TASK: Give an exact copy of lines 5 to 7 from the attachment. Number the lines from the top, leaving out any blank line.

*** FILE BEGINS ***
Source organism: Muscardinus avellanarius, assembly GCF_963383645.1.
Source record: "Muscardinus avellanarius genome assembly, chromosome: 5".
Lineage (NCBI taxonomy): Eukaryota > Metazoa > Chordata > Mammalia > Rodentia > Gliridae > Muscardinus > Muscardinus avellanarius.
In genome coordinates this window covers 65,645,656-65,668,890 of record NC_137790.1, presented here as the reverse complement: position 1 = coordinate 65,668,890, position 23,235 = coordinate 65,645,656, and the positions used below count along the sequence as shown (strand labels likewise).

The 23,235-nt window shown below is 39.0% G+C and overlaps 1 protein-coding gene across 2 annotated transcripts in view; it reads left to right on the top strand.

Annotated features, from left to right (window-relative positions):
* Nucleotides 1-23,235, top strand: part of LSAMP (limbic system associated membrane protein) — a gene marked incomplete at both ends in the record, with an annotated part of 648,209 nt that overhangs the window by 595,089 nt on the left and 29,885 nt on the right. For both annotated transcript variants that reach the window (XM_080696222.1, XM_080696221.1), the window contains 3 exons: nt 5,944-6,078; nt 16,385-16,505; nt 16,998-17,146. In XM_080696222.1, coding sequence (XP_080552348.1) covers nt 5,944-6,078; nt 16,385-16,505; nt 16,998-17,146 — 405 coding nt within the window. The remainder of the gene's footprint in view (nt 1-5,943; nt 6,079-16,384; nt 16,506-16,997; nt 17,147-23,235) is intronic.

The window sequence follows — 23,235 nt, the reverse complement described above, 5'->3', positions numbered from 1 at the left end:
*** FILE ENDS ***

The 23,235-nt window shown below is 39.0% G+C and overlaps 1 protein-coding gene across 2 annotated transcripts in view; it reads left to right on the top strand.

Annotated features, from left to right (window-relative positions):
* Nucleotides 1-23,235, top strand: part of LSAMP (limbic system associated membrane protein) — a gene marked incomplete at both ends in the record, with an annotated part of 648,209 nt that overhangs the window by 595,089 nt on the left and 29,885 nt on the right. For both annotated transcript variants that reach the window (XM_080696222.1, XM_080696221.1), the window contains 3 exons: nt 5,944-6,078; nt 16,385-16,505; nt 16,998-17,146. In XM_080696222.1, coding sequence (XP_080552348.1) covers nt 5,944-6,078; nt 16,385-16,505; nt 16,998-17,146 — 405 coding nt within the window. The remainder of the gene's footprint in view (nt 1-5,943; nt 6,079-16,384; nt 16,506-16,997; nt 17,147-23,235) is intronic.